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When audiences last left Will Graham (Hugh Dancy) and Dr. Hannibal Lecter (Mads Mikkelsen) in the second season of NBC’s Hannibal, many lives were left hanging in the balance thanks to Hannibal’s slasher spree.
Alana Bloom (Caroline Dhavernas) was lying in a heap of glass after taking a plunge out the window; Jack Crawford (Laurence Fishburne) was holding a gash in his neck; a resurrected Abigail Hobbs (Kacey Rohl) had her own neck slashed and Will was left coiled up on the ground thanks to a stomach punctured by Hannibal’s knife.
During Thursday’s third season premiere, viewers won’t yet find out who actually made it out alive. “Antipasto” jumps ahead to Europe, where Hannibal and his former psychiatrist Dr. Bedelia Du Maurier (new series regular Gillian Anderson) are moonlighting as husband and wife.
The Hollywood Reporter caught up with showrunner Bryan Fuller to get the lowdown on season three’s new tone, introducing infamous Red Dragon characters and this year’s body count.
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How would you describe this tonal shift in the new season?
The fun of it for us creatively is to abandon the broader elements of the crime procedural and tell much more of a character-oriented story. There are so many elements from the first two seasons that we’re harvesting. In this first arc that allows us just to connect the characters and their honest pursuit of Hannibal as opposed to complicate that with a murder of the week.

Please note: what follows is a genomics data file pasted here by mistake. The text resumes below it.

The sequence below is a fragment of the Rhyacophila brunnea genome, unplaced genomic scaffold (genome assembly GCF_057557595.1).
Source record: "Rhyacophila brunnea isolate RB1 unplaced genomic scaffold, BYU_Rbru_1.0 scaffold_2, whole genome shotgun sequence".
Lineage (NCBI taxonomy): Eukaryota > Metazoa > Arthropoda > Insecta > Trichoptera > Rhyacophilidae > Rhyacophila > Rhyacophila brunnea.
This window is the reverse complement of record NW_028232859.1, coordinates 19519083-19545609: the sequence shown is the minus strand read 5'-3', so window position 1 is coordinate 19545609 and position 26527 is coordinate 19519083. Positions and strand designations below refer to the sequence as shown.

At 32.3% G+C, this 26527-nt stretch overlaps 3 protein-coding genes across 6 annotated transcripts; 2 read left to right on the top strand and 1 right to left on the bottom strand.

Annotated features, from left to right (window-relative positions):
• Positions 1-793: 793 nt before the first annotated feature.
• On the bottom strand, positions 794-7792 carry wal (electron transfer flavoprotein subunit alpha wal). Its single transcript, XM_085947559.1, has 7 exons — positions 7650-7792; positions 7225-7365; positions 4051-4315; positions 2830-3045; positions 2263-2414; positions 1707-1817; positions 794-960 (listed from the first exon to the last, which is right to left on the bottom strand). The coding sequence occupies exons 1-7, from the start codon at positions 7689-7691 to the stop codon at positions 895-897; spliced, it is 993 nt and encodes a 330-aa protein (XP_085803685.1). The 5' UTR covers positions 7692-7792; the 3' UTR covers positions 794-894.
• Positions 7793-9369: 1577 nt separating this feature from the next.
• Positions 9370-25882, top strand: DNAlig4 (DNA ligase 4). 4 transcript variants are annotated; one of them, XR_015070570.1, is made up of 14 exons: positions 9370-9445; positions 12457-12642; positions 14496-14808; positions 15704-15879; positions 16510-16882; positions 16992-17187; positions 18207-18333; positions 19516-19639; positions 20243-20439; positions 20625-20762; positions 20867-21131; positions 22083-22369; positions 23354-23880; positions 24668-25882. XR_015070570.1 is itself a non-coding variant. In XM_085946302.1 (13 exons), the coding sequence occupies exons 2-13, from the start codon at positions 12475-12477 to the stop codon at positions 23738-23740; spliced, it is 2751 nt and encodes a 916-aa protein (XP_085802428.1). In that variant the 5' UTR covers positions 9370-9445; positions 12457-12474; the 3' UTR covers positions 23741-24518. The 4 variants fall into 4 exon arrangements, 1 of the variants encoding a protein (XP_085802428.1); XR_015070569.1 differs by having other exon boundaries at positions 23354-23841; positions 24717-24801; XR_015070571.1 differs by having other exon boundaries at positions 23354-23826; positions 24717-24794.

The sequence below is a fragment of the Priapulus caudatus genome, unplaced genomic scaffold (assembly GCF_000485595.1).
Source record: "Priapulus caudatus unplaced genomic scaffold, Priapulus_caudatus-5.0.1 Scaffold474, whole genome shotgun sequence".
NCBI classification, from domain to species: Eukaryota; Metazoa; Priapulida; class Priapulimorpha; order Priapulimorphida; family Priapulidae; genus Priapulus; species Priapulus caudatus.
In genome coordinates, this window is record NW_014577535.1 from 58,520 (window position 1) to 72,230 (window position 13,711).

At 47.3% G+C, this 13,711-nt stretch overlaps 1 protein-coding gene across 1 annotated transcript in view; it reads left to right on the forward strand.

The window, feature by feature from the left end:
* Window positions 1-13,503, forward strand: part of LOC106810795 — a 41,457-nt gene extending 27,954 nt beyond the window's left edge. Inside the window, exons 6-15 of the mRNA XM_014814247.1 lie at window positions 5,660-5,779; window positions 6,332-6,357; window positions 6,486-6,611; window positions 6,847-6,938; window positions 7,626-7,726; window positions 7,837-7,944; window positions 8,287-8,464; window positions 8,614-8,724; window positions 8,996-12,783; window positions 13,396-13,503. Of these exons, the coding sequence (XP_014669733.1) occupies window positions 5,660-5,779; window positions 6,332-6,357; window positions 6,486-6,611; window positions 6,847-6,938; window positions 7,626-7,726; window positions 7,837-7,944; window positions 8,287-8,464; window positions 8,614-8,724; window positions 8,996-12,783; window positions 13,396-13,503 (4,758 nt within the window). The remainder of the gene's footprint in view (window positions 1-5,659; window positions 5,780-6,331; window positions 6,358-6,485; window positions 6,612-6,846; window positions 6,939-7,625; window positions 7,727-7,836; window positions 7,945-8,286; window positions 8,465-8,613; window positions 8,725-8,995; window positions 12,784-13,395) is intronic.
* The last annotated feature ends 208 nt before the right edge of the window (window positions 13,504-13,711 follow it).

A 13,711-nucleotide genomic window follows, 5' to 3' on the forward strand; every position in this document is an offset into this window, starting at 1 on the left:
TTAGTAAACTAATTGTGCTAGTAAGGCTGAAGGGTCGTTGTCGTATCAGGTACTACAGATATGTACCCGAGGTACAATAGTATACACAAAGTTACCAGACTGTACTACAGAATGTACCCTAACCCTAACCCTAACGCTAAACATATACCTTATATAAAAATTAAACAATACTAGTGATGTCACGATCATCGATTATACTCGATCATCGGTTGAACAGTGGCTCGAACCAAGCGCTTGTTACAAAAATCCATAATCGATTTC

Why not pick up where season two left off?
I suppose all good things come to those who wait. There is something exciting about leaving season two with Bedelia and Hannibal and then picking up on their adventure eight months later when they’re in the thick of it. We discover in episode four what happened immediately after that finale, after we see where the characters have gone. There was something direct and linear that I was resisting — jumping in and doing the obvious thing. It was just a matter of freshening up the narrative in every way into this season. There were certainly voices in the mix that were saying, “Episode 4 is the episode that actually occurs after the finale so let’s make that the first episode.” It was like, “No. We’re doing it this way.”
There are many time jumps in the first episode — how do you keep track of them in the writers’ room?
It’s very easy to keep track of them in the sense that we don’t necessarily have a linear plot logic. We have an emotional logic that unfolds in the storytelling. So I feel like we are telling a linear story in some sense, but it is an emotionally linear story picking up where characters are giving a sense of how they’ve changed as a result of the finale of season two and following their redirection as characters. I always felt a guiding rope as we were thinking through the darkness of the narrative, and that guiding rope was always about what are the characters feeling right now.
You also play with the concept of reality a lot more this season. How is that constructed?
This season, perhaps more than the previous two seasons, there’s a dreamlike quality to the storytelling, and for me, the most important thing was to tell whatever story we were telling in the framework of that episode. We almost looked at each of the individual episodes as a movie. The first episode is a bit of Talented Mr. Ripley. There’s a feeling of Don’t Look Now in the second episode, which follows a man dealing with grief composing a poem to grief and guilt. In these first seven episodes, even though it is a very serialized story that we’re telling, there is a sense of each individual episode having a movie paradigm.